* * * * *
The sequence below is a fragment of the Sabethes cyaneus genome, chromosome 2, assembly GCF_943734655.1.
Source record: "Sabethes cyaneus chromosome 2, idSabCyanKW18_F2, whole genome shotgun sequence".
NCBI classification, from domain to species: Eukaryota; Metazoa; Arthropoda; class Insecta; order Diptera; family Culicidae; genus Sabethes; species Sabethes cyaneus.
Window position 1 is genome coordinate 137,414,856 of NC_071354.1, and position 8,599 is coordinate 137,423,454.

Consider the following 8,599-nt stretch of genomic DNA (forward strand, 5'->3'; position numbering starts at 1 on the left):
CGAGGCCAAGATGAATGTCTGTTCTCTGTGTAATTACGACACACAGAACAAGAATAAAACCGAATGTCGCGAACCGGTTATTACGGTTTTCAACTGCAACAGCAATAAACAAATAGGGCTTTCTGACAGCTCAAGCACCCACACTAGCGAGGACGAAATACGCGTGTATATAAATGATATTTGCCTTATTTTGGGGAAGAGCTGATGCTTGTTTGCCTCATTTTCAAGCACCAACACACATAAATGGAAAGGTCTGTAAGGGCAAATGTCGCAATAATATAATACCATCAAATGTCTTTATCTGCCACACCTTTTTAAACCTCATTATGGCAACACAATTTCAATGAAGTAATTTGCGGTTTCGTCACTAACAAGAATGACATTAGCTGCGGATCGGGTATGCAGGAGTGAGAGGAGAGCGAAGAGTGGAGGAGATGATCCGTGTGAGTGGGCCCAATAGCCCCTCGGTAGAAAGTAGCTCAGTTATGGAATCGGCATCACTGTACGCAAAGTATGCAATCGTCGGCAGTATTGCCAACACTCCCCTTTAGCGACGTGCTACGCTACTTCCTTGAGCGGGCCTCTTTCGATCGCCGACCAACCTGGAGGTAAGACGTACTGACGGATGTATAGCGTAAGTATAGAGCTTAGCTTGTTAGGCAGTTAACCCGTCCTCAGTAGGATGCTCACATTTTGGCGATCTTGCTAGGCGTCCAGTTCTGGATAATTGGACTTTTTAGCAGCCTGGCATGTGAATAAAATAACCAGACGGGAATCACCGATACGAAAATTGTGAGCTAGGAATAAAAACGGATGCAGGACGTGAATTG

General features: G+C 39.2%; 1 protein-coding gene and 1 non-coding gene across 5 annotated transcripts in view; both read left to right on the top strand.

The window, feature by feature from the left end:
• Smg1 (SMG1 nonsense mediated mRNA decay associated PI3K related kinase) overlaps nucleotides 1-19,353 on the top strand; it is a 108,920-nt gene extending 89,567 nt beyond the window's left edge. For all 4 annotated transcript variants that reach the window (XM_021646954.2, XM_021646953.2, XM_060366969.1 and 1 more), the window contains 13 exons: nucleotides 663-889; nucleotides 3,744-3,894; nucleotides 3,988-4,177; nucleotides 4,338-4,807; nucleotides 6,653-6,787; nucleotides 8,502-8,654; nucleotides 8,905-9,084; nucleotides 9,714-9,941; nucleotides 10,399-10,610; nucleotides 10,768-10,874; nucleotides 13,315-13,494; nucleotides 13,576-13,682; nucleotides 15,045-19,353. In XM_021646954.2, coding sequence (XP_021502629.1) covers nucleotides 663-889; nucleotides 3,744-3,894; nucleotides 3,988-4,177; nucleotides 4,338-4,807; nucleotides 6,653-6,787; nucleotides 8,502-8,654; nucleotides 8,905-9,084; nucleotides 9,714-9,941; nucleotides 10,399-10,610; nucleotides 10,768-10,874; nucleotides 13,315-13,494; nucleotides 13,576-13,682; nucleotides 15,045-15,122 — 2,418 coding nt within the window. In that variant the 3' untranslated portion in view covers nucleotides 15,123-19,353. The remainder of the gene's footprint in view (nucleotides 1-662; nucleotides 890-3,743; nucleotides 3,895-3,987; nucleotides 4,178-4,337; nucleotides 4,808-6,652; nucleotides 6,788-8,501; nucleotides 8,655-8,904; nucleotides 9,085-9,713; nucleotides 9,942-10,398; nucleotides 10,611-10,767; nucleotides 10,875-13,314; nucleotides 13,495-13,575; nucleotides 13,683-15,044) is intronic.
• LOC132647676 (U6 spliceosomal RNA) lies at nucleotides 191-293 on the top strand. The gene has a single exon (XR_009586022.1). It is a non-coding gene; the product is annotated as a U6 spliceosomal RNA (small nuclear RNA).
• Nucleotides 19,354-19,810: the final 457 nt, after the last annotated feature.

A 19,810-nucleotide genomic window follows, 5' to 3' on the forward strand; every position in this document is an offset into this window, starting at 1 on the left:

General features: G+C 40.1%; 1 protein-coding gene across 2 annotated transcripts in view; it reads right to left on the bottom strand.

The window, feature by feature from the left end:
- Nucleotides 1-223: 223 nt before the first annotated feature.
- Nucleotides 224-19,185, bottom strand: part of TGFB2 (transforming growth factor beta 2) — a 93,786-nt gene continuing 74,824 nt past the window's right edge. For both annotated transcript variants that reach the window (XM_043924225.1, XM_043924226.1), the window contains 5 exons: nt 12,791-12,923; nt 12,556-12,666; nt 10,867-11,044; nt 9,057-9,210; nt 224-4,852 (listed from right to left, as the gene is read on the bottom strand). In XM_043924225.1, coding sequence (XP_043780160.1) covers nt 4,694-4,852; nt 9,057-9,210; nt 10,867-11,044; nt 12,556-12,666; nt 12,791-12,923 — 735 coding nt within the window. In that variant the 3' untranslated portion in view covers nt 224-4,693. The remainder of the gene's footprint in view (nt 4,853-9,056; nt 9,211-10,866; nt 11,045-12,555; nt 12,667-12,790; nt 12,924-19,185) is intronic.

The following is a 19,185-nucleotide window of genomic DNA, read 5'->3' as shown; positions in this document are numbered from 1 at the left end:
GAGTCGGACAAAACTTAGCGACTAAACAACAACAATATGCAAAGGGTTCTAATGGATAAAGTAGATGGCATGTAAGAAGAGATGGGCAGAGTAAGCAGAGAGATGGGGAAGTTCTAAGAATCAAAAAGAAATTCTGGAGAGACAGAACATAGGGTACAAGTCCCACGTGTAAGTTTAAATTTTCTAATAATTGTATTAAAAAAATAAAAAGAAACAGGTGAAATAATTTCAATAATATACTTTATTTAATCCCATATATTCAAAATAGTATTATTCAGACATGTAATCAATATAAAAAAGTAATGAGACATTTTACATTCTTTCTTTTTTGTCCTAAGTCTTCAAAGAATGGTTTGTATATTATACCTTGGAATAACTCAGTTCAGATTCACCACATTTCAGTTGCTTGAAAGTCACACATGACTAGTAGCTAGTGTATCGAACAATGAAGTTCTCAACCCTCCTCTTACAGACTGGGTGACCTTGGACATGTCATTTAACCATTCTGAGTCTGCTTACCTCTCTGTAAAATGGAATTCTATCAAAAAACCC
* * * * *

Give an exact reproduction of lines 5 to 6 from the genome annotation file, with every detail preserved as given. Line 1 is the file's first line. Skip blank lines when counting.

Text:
Consider the following 8,599-nt stretch of genomic DNA (forward strand, 5'->3'; position numbering starts at 1 on the left):
CGAGGCCAAGATGAATGTCTGTTCTCTGTGTAATTACGACACACAGAACAAGAATAAAACCGAATGTCGCGAACCGGTTATTACGGTTTTCAACTGCAACAGCAATAAACAAATAGGGCTTTCTGACAGCTCAAGCACCCACACTAGCGAGGACGAAATACGCGTGTATATAAATGATATTTGCCTTATTTTGGGGAAGAGCTGATGCTTGTTTGCCTCATTTTCAAGCACCAACACACATAAATGGAAAGGTCTGTAAGGGCAAATGTCGCAATAATATAATACCATCAAATGTCTTTATCTGCCACACCTTTTTAAACCTCATTATGGCAACACAATTTCAATGAAGTAATTTGCGGTTTCGTCACTAACAAGAATGACATTAGCTGCGGATCGGGTATGCAGGAGTGAGAGGAGAGCGAAGAGTGGAGGAGATGATCCGTGTGAGTGGGCCCAATAGCCCCTCGGTAGAAAGTAGCTCAGTTATGGAATCGGCATCACTGTACGCAAAGTATGCAATCGTCGGCAGTATTGCCAACACTCCCCTTTAGCGACGTGCTACGCTACTTCCTTGAGCGGGCCTCTTTCGATCGCCGACCAACCTGGAGGTAAGACGTACTGACGGATGTATAGCGTAAGTATAGAGCTTAGCTTGTTAGGCAGTTAACCCGTCCTCAGTAGGATGCTCACATTTTGGCGATCTTGCTAGGCGTCCAGTTCTGGATAATTGGACTTTTTAGCAGCCTGGCATGTGAATAAAATAACCAGACGGGAATCACCGATACGAAAATTGTGAGCTAGGAATAAAAACGGATGCAGGACGTGAATTG